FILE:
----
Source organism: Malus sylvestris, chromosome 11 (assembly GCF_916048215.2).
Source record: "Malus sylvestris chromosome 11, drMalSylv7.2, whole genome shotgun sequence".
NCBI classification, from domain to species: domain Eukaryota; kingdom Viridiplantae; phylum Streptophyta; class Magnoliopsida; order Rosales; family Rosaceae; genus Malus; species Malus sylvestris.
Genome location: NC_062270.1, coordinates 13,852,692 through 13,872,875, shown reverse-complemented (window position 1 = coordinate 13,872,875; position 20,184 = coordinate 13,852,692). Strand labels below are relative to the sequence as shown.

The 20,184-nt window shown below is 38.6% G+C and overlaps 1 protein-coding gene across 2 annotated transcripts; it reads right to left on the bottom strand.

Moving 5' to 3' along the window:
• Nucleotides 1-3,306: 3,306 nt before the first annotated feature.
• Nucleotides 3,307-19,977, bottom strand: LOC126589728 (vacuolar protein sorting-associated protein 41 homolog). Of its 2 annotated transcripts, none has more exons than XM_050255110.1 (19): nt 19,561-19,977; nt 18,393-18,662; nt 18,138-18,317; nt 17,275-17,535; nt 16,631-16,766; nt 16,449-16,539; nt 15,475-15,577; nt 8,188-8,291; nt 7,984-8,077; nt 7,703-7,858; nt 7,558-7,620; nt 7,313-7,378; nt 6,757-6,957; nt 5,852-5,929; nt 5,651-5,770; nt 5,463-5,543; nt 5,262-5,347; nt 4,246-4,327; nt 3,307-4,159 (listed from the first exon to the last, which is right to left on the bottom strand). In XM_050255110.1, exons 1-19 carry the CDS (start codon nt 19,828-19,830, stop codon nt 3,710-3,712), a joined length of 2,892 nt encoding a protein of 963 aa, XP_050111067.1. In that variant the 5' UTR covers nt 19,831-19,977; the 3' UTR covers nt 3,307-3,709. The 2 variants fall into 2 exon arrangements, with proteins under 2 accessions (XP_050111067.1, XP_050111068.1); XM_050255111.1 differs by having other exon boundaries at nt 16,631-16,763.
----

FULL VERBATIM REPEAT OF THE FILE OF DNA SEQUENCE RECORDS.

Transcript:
Source organism: Malus sylvestris, chromosome 11 (assembly GCF_916048215.2).
Source record: "Malus sylvestris chromosome 11, drMalSylv7.2, whole genome shotgun sequence".
NCBI classification, from domain to species: domain Eukaryota; kingdom Viridiplantae; phylum Streptophyta; class Magnoliopsida; order Rosales; family Rosaceae; genus Malus; species Malus sylvestris.
Genome location: NC_062270.1, coordinates 13,852,692 through 13,872,875, shown reverse-complemented (window position 1 = coordinate 13,872,875; position 20,184 = coordinate 13,852,692). Strand labels below are relative to the sequence as shown.

The 20,184-nt window shown below is 38.6% G+C and overlaps 1 protein-coding gene across 2 annotated transcripts; it reads right to left on the bottom strand.

Moving 5' to 3' along the window:
• Nucleotides 1-3,306: 3,306 nt before the first annotated feature.
• Nucleotides 3,307-19,977, bottom strand: LOC126589728 (vacuolar protein sorting-associated protein 41 homolog). Of its 2 annotated transcripts, none has more exons than XM_050255110.1 (19): nt 19,561-19,977; nt 18,393-18,662; nt 18,138-18,317; nt 17,275-17,535; nt 16,631-16,766; nt 16,449-16,539; nt 15,475-15,577; nt 8,188-8,291; nt 7,984-8,077; nt 7,703-7,858; nt 7,558-7,620; nt 7,313-7,378; nt 6,757-6,957; nt 5,852-5,929; nt 5,651-5,770; nt 5,463-5,543; nt 5,262-5,347; nt 4,246-4,327; nt 3,307-4,159 (listed from the first exon to the last, which is right to left on the bottom strand). In XM_050255110.1, exons 1-19 carry the CDS (start codon nt 19,828-19,830, stop codon nt 3,710-3,712), a joined length of 2,892 nt encoding a protein of 963 aa, XP_050111067.1. In that variant the 5' UTR covers nt 19,831-19,977; the 3' UTR covers nt 3,307-3,709. The 2 variants fall into 2 exon arrangements, with proteins under 2 accessions (XP_050111067.1, XP_050111068.1); XM_050255111.1 differs by having other exon boundaries at nt 16,631-16,763.